Cold winter sunlight

Angled through this glass of beer

Wears a new color


My grandfather claimed embarrassment at how a cup of morning coffee took a bleak, unlivable world and filled it with promise. He lived a long day’s drive from my family and died when I was eight years old, so our agreement on this helps me know him. The old boy and I come together, too, on the restorative powers of alcohol. For him, bourbon carried the day (and sometimes, maybe, the morning). That was in an era when men drank until they fell down, and I live in the era of the man-boob, so to stay on my feet and participate in contemporary parenthood, my drink of choice is beer (sometimes with bourbon).

And man, I love the taste and effect of a robust, quality beer—the righteous sense of connection, the door to serenity swinging on its rusty hinges, the tiny bubbles. I’ll arrive at home crumpled from a busy day, and if I can beat Angela and the kids home by fifteen minutes they’ll be greeted by a guy who smiles. The same gray streets outside, the same gray winter sky, gray neighbors. Of course it’s key, I’ve discovered, not to skip dinner for several more beers. The brilliant change in perspective brought on by the first one or two evolves unpredictably after that.

Other than chemically, playing with the way we see things fascinates most of us. Do you see a candle, or two opposing profiles? A beautiful young woman, or an old crone? We love to be tricked by our eyes. Illusion seems to suggest possibility, or at least to alleviate the boredom brought on by all this damn sameness.

The return of linear perspective to western art in the 14th and 15th centuries shocked the people of the early Renaissance in its illusion of reality. Led by Italian painters like Giotto and Masaccio, this new realism represented a cultural shift in perspective on human life and the physical world in general. Freed from the medieval label of profanity, our bodies and the rest of nature slowly became viewed as worthy of artistic reproduction, as reflective of Godliness. And the ability to recreate reality on a two-dimensional surface made an artist famous. I remember being stunned, myself, when I watched a kid in fourth grade use the white of the paper to represent sunlight reflecting off a batting helmet. Stunned and stupid.

While we may have gained some perspective as a culture, it remains sadly easy to lose it as an individual. A close friend of my family once said he had a hard time telling the difference between a bad day and a bad life. I have often failed to make this distinction. Innocuous statements curl into slights, the future dims, the thought of cooking dinner makes me want to go out in the garage and start swinging a shovel at things. Getting older has helped in some ways, despite additional responsibilities—each day is shorter in relation to the life we’ve lived, more containable, more easily left behind. By the same logic, of course, death rushes toward us like a guillotine basket.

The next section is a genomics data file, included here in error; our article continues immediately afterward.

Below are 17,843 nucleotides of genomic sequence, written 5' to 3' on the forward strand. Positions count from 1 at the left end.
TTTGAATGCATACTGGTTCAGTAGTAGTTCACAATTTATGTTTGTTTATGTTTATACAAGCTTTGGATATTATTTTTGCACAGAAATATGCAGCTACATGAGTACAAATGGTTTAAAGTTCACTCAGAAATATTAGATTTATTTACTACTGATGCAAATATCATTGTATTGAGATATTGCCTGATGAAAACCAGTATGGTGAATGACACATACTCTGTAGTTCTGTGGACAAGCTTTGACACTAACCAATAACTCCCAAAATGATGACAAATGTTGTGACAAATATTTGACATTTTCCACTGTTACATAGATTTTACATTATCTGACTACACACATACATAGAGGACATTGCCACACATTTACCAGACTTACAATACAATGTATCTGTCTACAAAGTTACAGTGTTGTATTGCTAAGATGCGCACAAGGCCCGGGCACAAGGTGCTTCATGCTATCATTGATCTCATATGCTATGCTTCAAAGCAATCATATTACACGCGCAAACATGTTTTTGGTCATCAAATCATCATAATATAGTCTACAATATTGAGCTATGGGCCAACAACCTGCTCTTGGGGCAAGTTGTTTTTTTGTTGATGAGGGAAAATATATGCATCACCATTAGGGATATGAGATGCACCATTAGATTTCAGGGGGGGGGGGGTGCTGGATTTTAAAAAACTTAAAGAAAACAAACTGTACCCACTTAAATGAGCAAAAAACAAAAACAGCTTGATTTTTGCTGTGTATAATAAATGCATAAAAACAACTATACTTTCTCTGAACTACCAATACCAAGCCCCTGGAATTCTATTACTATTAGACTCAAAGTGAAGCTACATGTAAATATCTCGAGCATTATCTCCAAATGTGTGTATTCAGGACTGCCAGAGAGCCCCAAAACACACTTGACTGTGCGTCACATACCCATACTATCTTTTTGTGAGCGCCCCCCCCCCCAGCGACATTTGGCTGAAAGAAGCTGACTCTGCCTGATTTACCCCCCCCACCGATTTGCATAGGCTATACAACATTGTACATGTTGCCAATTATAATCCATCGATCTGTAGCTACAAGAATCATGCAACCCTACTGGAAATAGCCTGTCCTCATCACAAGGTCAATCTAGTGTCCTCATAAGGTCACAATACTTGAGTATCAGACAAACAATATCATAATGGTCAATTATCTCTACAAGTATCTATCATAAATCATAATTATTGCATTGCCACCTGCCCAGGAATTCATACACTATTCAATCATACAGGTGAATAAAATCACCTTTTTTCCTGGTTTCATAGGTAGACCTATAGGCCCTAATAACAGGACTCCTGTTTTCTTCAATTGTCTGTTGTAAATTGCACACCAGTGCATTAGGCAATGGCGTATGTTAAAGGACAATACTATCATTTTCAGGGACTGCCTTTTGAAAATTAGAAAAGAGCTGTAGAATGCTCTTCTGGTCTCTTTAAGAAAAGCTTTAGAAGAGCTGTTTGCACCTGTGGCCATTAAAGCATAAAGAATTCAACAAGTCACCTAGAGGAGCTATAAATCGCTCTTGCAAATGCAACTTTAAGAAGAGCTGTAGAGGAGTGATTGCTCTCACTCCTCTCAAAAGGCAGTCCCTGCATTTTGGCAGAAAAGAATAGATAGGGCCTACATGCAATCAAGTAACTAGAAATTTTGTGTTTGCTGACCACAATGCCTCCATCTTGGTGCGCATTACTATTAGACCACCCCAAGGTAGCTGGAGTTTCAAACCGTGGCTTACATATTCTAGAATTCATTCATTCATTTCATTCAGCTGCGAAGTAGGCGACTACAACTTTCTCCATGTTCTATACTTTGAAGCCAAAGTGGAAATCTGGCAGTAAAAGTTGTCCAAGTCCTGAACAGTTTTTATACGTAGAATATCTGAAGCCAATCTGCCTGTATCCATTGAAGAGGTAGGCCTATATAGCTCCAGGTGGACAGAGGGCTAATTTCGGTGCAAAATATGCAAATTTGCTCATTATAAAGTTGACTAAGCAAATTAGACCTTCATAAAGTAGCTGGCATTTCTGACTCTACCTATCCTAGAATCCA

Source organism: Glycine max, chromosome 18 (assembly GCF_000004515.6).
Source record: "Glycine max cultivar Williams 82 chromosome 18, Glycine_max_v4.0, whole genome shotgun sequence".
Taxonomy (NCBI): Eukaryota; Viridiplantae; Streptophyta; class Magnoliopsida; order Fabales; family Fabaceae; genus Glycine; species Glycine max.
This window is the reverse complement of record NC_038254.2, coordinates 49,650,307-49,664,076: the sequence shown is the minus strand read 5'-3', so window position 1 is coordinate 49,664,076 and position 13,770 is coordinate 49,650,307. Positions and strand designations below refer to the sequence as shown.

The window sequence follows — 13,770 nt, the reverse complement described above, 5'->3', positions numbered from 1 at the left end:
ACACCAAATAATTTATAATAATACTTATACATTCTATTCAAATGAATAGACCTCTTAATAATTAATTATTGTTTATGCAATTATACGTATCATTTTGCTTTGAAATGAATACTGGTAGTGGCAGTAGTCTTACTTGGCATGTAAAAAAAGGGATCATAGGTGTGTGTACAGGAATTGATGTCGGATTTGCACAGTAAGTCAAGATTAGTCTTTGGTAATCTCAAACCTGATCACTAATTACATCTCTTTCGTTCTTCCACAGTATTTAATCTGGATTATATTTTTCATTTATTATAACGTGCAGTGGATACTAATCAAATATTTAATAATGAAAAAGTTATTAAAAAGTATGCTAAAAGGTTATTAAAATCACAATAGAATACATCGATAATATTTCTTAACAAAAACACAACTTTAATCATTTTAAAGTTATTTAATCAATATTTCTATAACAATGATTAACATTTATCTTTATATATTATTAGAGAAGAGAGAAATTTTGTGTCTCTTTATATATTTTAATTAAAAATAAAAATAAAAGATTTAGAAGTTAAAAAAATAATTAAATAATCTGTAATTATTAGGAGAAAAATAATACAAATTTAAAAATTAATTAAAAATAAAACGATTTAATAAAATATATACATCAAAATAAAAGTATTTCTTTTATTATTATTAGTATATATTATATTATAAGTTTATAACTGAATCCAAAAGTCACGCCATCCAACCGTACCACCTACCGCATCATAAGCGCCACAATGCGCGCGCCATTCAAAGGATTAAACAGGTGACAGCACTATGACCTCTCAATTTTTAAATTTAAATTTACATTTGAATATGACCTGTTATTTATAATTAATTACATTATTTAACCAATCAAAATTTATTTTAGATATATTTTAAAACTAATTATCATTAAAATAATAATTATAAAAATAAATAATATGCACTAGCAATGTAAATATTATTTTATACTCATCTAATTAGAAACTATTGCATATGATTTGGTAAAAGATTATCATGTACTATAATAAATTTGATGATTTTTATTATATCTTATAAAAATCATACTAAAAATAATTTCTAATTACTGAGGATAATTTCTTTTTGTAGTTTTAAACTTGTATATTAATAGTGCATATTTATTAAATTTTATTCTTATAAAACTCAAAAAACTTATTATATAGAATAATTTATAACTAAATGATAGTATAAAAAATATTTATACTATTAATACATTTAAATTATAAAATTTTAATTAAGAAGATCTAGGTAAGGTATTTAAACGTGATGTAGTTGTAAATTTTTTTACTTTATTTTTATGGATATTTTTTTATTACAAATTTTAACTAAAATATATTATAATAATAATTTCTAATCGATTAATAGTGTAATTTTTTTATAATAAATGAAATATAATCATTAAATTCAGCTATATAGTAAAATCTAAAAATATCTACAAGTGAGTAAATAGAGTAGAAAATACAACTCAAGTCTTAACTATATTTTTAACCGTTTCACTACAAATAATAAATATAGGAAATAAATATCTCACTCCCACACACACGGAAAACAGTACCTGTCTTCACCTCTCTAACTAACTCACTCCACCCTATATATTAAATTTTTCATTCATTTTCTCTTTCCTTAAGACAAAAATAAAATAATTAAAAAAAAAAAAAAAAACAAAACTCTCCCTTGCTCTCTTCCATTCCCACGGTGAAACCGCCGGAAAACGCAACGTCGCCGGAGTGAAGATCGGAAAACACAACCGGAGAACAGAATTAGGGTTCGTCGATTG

Tonight, after I’ve read to him and changed his diaper, put on the pj’s, I’ll lay my son Isaac in his crib. He’ll be in the footy pajamas he hates because they’re calling for temps close to zero. I might think of how the size of his future dwarfs my own, which dwarfs that of my father. Or I might just sing to him and look at the map of the world Angela wall-papered above his crib, where Michigan is just inches from the Caribbean Sea.



Joy Ludin’s richly textured poem, “Moths,” unfolds its slow music in this week’s issue. Ludin deftly moves from the follicle level to the grandly abstract. Notice the last line’s gentle but telling shift in perspective.

In “Lilacs,” a piece of flash fiction by Gina Goldblatt, a young woman searches for perspective on her emotionally abusive father, her passive mother, and her estranged grandmother. Goldblatt’s lyric prose addresses the legacy of unhappiness inherited by many and the choices we make in dealing with it.

Throughout Jenn Blair’s short story, “Needle,” her two main characters offer their differing perspectives on a traveling circus, the nature of being a Christian, their roles as mothers, and more. The voices are skillfully defined, the dialogue sharp. Blair treats readers to the pleasure of well-drawn characters and a gentle but glorious act of rebellion.









Photo by keith.bellvay